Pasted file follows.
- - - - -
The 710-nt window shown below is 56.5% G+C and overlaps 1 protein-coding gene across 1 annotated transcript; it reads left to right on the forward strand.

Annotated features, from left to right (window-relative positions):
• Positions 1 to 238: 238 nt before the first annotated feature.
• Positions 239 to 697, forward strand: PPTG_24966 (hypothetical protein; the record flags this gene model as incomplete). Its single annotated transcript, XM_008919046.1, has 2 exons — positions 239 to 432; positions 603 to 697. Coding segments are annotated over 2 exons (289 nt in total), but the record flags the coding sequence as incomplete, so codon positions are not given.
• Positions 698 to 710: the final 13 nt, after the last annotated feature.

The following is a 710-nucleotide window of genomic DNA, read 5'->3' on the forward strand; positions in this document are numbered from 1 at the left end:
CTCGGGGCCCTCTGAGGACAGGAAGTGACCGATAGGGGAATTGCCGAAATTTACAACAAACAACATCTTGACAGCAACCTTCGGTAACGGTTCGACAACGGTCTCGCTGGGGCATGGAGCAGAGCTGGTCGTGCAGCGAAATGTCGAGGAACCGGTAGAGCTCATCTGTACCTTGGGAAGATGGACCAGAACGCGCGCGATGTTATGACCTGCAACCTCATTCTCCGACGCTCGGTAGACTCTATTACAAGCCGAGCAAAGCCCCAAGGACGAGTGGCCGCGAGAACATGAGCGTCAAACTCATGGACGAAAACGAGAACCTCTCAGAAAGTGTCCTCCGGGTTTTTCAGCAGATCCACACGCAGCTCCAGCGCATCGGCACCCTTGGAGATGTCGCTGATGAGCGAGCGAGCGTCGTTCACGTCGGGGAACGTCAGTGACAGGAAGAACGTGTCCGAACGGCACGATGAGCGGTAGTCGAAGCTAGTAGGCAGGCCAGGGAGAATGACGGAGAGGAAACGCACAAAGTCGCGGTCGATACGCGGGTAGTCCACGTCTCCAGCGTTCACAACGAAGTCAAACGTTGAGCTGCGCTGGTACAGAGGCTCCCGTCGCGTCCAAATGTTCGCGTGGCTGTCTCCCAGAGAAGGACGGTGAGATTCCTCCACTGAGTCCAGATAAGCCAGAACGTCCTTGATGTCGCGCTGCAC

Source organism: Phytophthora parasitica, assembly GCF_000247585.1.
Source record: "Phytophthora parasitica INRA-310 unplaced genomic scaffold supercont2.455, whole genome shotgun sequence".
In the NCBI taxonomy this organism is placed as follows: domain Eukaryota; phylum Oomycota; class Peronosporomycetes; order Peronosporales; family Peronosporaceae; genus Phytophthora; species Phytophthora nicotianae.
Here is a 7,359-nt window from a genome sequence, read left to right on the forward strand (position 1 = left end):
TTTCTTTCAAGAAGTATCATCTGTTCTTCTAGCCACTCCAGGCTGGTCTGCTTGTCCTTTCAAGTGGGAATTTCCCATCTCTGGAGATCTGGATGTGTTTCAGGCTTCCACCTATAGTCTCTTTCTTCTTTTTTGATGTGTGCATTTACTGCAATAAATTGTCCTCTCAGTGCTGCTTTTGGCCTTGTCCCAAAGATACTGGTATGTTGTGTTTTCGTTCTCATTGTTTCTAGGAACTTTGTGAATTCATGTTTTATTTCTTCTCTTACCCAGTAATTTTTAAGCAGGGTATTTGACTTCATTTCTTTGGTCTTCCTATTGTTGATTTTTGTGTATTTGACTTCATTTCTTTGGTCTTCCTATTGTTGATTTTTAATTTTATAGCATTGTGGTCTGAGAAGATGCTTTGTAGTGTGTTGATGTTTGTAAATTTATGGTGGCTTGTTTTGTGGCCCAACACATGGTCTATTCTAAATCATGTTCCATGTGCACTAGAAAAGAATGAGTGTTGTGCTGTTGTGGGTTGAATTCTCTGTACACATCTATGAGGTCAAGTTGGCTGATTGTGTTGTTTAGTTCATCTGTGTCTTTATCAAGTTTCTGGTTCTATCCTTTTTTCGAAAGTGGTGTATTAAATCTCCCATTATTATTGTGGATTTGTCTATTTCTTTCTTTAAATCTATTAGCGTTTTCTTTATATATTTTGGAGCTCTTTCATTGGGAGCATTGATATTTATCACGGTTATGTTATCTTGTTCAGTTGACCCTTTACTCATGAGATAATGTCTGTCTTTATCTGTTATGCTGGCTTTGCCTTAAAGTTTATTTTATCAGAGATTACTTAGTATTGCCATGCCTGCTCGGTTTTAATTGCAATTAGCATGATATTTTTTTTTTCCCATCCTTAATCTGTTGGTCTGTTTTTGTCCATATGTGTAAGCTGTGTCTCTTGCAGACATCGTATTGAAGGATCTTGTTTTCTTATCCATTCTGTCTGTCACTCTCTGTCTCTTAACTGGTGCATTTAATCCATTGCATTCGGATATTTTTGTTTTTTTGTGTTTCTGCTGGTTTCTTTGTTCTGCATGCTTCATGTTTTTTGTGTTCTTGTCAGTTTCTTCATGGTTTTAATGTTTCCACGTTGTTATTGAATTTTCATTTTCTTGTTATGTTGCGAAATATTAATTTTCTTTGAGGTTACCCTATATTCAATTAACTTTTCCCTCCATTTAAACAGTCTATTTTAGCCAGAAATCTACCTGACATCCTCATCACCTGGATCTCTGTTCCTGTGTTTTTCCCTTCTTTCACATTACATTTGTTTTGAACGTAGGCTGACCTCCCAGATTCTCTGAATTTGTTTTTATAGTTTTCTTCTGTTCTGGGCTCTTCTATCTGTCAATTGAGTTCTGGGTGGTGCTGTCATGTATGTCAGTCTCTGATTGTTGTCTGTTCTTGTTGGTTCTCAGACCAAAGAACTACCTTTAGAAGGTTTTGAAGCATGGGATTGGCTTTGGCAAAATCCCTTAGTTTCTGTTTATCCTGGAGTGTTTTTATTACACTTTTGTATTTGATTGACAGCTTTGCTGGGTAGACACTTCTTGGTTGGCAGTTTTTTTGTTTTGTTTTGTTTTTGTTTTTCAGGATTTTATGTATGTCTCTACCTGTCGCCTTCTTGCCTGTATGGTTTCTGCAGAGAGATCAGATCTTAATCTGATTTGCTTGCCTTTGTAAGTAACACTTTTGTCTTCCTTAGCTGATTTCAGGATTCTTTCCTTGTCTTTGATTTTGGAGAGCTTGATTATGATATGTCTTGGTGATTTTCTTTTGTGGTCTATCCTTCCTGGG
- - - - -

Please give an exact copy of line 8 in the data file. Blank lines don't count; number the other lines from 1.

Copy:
Source organism: Phytophthora parasitica, assembly GCF_000247585.1.